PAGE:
"My pronouns are she/her/auntie," he added, noting that Katya is designed to be a little bit delusional. It's part of her charm.
The atmosphere at Katya Presents is classy and casual, light-hearted and deep. There is always a pianist, a guest, and the host, but the actual content of the show evolves. In the Martuni's shows, Frank and company set out to create a (rare) space for cabaret artists to perform, and they are still going strong.
Keeping Cabaret Alive
"It's always a fun group of people, and it's a fun, festive atmosphere where you're gonna hear all kinds of music. Hopefully, I'll sing something that might be touching at least once," said Frank. "Whenever I'm putting together a show, it's 90 percent for the audience and 10 percent for myself. So I make sure I do something that I wanna do, too.
"Over the last 20 years, the cabaret venues have really disappeared in San Francisco," Frank opined. "We used to have the Octavia Lounge directly across from Martuni's. And there were various other places where cabaret singers could go."
Today, there are far fewer cabaret venues in San Francisco, which Frank said makes places like Martuni's that much more important.
"We've tried to make Martuni's sort of the hub for cabaret and encourage artists to do their own stuff and produce their own shows," he said. "We're singing songs, telling stories, and serving strong drinks," said Frank, and that's really what Katya Presents is all about.
With the 18th anniversary celebration of Katya Presents on May 21st, it's worth noting that Katya & Co kept the show running even when the COVID-19 pandemic shut Martuni's down. From in-person, to online, and now back in person again, the show never lost its heart, or its character.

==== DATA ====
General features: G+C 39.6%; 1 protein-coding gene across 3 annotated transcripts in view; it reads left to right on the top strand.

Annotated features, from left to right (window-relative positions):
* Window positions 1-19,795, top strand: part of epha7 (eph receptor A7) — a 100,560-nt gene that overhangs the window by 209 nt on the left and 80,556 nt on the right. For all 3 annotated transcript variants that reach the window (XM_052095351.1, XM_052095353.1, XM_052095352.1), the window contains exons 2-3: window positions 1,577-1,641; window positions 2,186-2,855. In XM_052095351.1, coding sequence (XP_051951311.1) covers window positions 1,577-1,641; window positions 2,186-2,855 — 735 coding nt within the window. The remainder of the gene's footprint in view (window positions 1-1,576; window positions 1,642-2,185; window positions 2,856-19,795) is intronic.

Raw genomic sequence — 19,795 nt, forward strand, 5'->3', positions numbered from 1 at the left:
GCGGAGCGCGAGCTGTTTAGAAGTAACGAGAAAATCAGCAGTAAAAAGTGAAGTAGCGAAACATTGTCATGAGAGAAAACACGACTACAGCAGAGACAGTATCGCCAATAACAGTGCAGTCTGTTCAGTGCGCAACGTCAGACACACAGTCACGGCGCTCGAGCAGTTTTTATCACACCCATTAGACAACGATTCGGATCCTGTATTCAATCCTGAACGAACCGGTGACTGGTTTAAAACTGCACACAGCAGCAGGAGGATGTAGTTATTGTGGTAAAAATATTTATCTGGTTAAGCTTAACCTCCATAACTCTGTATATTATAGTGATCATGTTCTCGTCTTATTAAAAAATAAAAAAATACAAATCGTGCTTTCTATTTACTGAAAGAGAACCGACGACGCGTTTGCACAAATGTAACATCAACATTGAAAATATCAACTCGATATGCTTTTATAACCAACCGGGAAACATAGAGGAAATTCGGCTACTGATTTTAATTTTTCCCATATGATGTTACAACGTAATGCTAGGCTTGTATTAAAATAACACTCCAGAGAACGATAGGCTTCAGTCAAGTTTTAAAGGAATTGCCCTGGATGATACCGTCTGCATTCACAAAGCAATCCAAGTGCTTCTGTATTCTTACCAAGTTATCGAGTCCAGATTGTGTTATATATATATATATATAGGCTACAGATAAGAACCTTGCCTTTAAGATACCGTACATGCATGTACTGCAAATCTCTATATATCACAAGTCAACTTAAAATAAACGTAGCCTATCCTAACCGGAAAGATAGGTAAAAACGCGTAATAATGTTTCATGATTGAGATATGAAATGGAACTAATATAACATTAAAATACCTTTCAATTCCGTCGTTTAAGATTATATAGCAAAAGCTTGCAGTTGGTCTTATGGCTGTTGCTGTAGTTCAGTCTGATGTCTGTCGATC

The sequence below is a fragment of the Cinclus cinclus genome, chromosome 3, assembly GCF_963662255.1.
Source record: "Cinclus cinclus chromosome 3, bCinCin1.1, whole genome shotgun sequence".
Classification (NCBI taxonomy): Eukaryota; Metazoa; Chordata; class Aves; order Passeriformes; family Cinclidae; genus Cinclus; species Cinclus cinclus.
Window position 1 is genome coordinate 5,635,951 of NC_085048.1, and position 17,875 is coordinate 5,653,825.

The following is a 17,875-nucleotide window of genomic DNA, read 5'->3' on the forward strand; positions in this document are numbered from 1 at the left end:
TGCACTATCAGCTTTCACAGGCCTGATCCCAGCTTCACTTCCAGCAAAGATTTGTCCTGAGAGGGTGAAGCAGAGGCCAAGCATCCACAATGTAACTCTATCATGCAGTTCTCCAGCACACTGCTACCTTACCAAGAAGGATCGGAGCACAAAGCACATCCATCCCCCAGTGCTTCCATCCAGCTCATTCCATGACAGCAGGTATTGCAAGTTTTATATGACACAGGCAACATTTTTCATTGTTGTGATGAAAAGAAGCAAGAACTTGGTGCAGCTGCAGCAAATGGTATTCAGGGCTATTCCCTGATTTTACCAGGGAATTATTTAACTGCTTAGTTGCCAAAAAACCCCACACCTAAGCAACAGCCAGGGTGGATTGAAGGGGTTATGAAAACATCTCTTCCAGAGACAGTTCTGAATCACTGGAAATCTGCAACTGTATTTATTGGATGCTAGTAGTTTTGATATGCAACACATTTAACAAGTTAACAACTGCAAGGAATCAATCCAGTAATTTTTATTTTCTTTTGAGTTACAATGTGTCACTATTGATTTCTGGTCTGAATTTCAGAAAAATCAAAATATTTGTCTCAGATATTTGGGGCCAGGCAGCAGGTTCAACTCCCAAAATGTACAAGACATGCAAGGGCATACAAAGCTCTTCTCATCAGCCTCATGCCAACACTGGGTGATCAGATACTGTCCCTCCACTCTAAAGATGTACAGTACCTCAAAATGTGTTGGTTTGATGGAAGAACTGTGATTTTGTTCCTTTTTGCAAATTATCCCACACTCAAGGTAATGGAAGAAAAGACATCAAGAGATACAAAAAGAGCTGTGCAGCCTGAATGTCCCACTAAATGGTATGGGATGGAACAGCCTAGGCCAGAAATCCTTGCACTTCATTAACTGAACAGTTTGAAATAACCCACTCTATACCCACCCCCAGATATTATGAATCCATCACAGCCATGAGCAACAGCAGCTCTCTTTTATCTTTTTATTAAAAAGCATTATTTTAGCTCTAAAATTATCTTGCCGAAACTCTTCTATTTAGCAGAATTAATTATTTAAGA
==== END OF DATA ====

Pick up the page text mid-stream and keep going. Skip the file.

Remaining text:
"Performing is a lot of work, a lot of energy that you can't give to other things in your life," said Frank wistfully, "but the gain can be great."
Over the last two decades Katya Smirnoff-Skyy has become a big name in the San Francisco drag scene, and J. Conrad Frank has been a success in his own right. Never one to slow down, Frank will spend the next few weeks in a starring role at New Conservatory Theatre Center in the San Francisco premiere of Charles Busch's camp play, "The Confession of Lily Dare," which follows one woman's path to ruin, paved with good intentions and humor.
"The play takes place here in San Francisco from 1906 to 1933, where I get to be everything from a schoolgirl, to a cabaret singer on the Barbary Coast, to a madam of a string of whorehouses up and down the El Camino Real, to a washed up old broad in a gin joint on Larkin Street to dying in prison," Frank quipped without taking a breath. "Yet it's hilarious!"
"The Confession of Lily Dare" runs select dates through June 11 at New Conservatory Theatre Center. And Frank is working on new material for Katya too, including an update to the Great American Songbook, which will begin to work its way into Katya Presents soon.
Catch Katya Smirnoff-Skyy in action at Martuni's, 4 Valencia St. at Market, on the third Sunday night of the month. Shows start at 7pm. Tickets are not available in advance, so arrive early.